Vetting Sources Involves Going Where the Experts Are
Many content marketers use tools like ProfNet and HARO when vetting sources for projects they’re researching and creating. Going directly to expert sources also can be a good way to boost the odds that the leads you connect with are legitimate.
Example: Vetting Sources From Universities
Kristine Maloney works for TVP Communications, a media relations agency focused exclusively on higher education. She says, “Academic experts—faculty from colleges and universities—are fantastic sources because they have the academic credentials and real-world research and industry experience needed to provide current, accurate, and informed insights on issues in the news.”
In addition, Maloney notes, academic experts also often have recent book and article publications. They’re readily available and verifiable online and often supported by campus media relations professionals.
Maloney says faculty are also increasingly showing interest in and savvier about working with the media. “This wasn’t the case even 15 years ago, but the university faculty I work with have a growing interest in serving as expert sources for media and feel a sense of responsibility to help inform the public about issues impacting all of our lives,” she says.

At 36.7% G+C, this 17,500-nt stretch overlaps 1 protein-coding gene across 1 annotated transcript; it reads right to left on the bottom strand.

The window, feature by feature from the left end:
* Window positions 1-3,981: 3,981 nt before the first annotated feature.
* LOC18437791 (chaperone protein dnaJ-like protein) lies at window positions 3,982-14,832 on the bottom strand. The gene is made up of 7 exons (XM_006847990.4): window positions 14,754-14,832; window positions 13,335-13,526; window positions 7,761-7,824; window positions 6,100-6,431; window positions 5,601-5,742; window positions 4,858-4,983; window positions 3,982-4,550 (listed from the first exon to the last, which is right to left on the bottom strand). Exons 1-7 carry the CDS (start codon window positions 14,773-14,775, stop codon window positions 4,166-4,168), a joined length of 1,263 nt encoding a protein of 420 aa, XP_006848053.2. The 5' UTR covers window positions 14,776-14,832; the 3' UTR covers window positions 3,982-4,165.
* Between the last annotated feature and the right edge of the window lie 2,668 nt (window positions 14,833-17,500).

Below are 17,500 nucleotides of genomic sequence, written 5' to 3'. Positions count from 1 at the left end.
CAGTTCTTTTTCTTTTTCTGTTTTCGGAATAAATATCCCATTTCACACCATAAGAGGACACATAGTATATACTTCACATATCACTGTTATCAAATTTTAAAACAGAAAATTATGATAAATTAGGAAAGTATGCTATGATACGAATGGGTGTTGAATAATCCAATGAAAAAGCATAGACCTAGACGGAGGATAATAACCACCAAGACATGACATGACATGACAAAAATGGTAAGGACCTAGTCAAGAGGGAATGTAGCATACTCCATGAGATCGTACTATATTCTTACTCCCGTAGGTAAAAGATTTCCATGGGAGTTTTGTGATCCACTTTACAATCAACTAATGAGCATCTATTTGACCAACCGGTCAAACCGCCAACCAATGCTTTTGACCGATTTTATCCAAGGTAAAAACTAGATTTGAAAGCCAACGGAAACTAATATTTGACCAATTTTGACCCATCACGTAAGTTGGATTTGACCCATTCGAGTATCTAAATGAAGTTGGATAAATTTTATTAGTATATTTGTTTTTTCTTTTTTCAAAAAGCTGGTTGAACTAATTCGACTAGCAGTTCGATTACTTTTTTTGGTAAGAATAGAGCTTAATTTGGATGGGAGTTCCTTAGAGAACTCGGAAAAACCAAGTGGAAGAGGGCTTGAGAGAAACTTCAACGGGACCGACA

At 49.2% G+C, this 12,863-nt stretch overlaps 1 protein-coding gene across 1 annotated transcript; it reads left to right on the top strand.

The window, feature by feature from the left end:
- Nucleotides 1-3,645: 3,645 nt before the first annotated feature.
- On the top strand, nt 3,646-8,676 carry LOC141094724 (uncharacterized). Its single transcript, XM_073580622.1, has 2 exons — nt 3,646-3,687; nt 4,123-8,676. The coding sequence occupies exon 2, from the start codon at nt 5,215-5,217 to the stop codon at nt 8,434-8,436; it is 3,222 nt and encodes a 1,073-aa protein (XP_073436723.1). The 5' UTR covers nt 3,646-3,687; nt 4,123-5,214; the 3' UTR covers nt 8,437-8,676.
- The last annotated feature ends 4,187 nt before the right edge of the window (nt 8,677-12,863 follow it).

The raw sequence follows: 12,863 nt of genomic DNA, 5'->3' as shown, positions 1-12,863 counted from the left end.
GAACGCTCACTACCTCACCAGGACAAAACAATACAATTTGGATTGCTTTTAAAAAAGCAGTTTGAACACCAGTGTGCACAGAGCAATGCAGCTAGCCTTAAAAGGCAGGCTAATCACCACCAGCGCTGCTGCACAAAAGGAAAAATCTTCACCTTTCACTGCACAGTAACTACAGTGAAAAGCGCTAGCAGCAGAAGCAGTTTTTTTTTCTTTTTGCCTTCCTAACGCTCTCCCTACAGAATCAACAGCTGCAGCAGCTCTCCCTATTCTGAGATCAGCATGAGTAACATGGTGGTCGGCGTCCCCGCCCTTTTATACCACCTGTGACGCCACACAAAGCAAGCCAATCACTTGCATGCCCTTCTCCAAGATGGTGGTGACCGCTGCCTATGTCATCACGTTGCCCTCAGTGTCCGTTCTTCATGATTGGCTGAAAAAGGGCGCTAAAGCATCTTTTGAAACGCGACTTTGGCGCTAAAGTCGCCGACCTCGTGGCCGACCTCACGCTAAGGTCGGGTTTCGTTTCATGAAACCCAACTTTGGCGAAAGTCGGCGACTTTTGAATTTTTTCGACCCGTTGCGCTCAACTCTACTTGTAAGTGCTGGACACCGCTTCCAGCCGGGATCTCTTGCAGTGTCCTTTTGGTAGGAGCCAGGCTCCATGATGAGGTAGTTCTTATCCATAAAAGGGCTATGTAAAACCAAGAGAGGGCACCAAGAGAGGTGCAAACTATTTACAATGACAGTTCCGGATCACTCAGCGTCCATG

In addition to universities, other potential sources of credible experts include large organizations that also often have media relations departments and authors of books or journal articles on relevant topics.
The Bottom Line: Do Your Due Diligence When Vetting Sources
All that glitters is not gold, even though it’s very easy to present a polished digital presence today. When vetting sources, be sure to do your due diligence. That includes checking them out on Google and LinkedIn, for instance. But also consider the added steps above to ensure that your sources reflect positively on you.
This post is by nDash community member Linda Pophal. She’s a content marketer and business writer with expertise in HR, healthcare, digital marketing, social media, and SEO.